Verifying the kernel from the console

Setting the Default Operating System

Now that you are more familiar with GRUB, you will tweak a few GRUB configurations options. You will start by configuring which Operating System will be loaded by default.

1. Log into your Ubuntu device using your favorite SSH client.

2. Now, list the GRUB boot menu entries by running the awk command as shown below. The awk command will display all the entries stored in /boot/grub/grub.cfg. The contents of the file will show up on the terminal. Pay attention to the lines. You will need the number associated with the line ahead, which starts with zero, i.e. the Ubuntu line is 0 and Ubuntu, with Linux 4.4.0-210-generic is 1.

awk -F\' '/menuentry / {print $2}' /boot/grub/grub.cfg
awk command filtering all the entries stored in /boot/grub/grub.cfg
awk command filtering all the entries stored in /boot/grub/grub.cfg

3. Next, edit the GRUB configuration file. You can rely on vi to edit the file and change the value for GRUB_DEFAULT, but use your preferred editor as desired.

vi /etc/default/grub

Now, set the value of GRUB_DEFAULT to the line number of the desired OS entry. Remember the awk command you ran? Those were the OS entries. If you set GRUB_DEFAULT to 0, the first OS entry in the GRUB boot menu entry will boot if you set it to 1, the device boots the second OS entry by default, and so on. In the screenshot below, the first OS Entry Ubuntu is set to boot by default.

By default, GRUB does not wait in the boot menu and starts booting immediately, in 0 seconds. You can change this timeout setting by changing the value for GRUB_TIMEOUT. The value will mean the number of seconds the menu is visible before booting starts. If the value is 5, the boot menu will appear for 5 seconds so that you can select which OS you want to load when the system starts.

Editing the GRUB configuration file
Editing the GRUB configuration file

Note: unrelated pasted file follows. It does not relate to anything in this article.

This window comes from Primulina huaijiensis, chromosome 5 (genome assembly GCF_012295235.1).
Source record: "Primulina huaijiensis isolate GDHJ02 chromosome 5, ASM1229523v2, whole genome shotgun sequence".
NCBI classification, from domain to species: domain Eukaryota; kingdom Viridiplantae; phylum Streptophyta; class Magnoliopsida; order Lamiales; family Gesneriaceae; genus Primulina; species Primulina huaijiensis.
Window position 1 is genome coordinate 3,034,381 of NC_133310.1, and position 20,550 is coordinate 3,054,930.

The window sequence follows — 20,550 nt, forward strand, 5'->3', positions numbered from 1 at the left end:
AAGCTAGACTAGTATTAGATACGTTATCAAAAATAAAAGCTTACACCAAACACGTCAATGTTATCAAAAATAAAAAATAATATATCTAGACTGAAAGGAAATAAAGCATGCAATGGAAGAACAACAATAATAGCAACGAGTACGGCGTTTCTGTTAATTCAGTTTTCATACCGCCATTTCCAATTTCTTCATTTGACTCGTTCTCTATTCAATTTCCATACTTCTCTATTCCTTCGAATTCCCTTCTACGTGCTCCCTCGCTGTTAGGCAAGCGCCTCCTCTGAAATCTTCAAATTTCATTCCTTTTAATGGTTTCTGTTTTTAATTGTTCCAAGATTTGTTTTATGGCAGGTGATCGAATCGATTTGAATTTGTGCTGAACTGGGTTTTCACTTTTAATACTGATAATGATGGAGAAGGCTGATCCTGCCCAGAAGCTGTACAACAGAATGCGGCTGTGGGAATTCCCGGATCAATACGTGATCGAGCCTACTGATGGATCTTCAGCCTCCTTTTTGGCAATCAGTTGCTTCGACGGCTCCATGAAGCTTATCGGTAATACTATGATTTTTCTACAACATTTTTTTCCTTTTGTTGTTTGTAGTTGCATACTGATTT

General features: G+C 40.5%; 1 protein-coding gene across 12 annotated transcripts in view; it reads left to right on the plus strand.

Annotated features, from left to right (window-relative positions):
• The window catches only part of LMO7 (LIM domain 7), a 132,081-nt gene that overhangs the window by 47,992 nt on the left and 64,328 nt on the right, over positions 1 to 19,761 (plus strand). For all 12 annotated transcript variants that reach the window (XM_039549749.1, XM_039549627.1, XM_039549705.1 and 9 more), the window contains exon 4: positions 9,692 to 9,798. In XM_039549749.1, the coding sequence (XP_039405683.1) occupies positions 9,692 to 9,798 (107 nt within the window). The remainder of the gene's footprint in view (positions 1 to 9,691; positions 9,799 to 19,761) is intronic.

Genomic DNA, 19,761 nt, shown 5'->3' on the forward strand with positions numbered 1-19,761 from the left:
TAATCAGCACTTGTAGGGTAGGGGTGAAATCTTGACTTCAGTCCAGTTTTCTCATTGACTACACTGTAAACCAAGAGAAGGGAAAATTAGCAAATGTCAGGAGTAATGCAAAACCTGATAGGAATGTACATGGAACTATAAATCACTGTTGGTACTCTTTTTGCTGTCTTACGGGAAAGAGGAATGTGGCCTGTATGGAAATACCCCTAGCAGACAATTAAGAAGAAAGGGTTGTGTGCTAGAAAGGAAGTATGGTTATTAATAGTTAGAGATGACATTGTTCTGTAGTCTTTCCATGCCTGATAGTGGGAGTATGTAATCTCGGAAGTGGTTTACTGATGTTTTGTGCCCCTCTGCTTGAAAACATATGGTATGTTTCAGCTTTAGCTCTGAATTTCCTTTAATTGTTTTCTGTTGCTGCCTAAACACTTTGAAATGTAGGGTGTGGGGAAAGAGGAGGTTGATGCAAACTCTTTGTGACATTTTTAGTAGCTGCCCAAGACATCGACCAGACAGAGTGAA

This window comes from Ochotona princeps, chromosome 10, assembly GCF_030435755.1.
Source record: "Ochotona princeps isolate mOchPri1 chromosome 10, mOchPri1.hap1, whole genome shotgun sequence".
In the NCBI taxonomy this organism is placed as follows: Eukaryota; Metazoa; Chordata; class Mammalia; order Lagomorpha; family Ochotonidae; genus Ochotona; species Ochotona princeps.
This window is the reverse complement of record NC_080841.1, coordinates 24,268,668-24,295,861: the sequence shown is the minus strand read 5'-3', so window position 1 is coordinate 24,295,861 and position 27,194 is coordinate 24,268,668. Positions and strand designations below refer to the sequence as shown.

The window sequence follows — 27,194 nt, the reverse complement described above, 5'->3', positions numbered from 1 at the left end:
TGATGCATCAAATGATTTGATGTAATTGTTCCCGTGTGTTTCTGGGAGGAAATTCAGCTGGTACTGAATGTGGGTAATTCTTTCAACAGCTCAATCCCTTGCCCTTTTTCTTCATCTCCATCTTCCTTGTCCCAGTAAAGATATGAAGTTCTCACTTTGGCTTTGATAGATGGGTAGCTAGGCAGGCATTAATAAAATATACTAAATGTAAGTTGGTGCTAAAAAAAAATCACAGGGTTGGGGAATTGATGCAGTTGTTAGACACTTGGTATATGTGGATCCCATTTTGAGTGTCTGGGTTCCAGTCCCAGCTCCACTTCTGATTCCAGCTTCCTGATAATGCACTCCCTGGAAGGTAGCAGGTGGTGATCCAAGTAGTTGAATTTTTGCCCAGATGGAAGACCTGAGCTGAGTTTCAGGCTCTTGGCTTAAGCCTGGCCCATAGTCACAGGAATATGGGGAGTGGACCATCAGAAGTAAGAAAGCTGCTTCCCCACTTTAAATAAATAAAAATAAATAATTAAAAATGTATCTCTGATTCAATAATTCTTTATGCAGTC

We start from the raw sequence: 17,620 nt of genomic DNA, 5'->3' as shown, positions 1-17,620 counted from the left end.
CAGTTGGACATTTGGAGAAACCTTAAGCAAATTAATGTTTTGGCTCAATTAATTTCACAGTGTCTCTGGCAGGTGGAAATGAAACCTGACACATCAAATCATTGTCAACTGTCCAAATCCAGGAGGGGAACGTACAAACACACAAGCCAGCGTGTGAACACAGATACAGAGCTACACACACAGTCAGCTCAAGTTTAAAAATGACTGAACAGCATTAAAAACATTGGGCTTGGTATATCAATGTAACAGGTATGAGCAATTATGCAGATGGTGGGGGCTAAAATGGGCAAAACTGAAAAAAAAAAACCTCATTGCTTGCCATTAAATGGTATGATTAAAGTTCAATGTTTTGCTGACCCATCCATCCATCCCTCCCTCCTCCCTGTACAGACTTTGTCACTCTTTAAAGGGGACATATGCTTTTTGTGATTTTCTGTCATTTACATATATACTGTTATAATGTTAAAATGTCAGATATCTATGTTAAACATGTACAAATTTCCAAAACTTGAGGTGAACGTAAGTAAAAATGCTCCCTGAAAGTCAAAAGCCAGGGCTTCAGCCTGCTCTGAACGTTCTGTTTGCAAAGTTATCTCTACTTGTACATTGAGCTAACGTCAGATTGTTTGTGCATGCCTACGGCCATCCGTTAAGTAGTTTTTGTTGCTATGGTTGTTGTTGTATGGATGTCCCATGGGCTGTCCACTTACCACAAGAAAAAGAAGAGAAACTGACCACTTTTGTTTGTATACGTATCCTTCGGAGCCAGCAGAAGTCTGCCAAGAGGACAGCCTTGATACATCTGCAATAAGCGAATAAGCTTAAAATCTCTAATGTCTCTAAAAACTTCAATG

4. Once you save the changes in the GRUB configuration file, make sure to run the update-grub command. The update-grub command takes the changed configuration file and applies it to the system.

Updating the GRUB configuration
Updating the GRUB configuration

Setting the Background Image in Ubuntu GRUB

Your GRUB configuration does not need to be bland. You can add a little flavor to GRUB by adding a background image to the GRUB menu. You can set pictures as the background into GRUB with the GRUB_BACKGROUND option. Follow the steps below to customize GRUB.

1. Edit the GRUB configuration file with vi, or your preferred text editor, and add the GRUB_BACKGROUND line as shown below. In this tutorial, the image is stored in a user home folder named UBUNTU, as GRUB runs as root, it can access images across the file system. Once modified save the configuration file.

# Sytax: GRUB_BACKGROUND=/path-to-image

The file shanky.jpeg image was already on the system. Replace that name with the file name you want as the background image.

2. Next, after making the changes in the GRUB configuration file, run the update-grub command.

Updating the grub configuration file
Updating the grub configuration file

3. Further, verify if the image you added in the Grub file as the background is working as intended. To verify, restart your machine and hit the Shift key while GRUB is loading. As you can see below, GRUB now has a background image.

GRUB menu displaying the background image as specified in the grub configuration file.
GRUB menu displaying the background image as specified in the grub configuration file.

Dual-booting with GRUB

One of the greatest features of Ubuntu GRUB is it allows you to choose between Windows and Linux when your device boots: also known as dual booting. Dual-booting allows you to use Linux and Windows together in one device and makes life easier for IT engineers working on multiple OSes.

As of early 2021, the default os_prober script which automatically adds in additional operating system menu entries was disabled, due to potential security concerns with automatic OS detection. You can re-enable this functionality via the following command, provided you are aware of what OS systems are installed.

echo GRUB_DISABLE_OS_PROBER=false|sudo tee -a /etc/default/grub && sudo update-grub

Once you have configured dual-booting on your device, you should see a screen similar to the GRUB menu when your machine starts.

GRUB menu allows you to either login to Windows or Linux Instance
GRUB menu allows you to either login to Windows or Linux Instance


In this tutorial, you learned what GRUB is, and the article introduced you to GRUB’s booting process.

You also learned how to tweak some Ubuntu GRUB configurations, load different kernels, and even learned about Dual-booting.

Now that you have sound knowledge of GRUB, what are some of the configuration options you will change?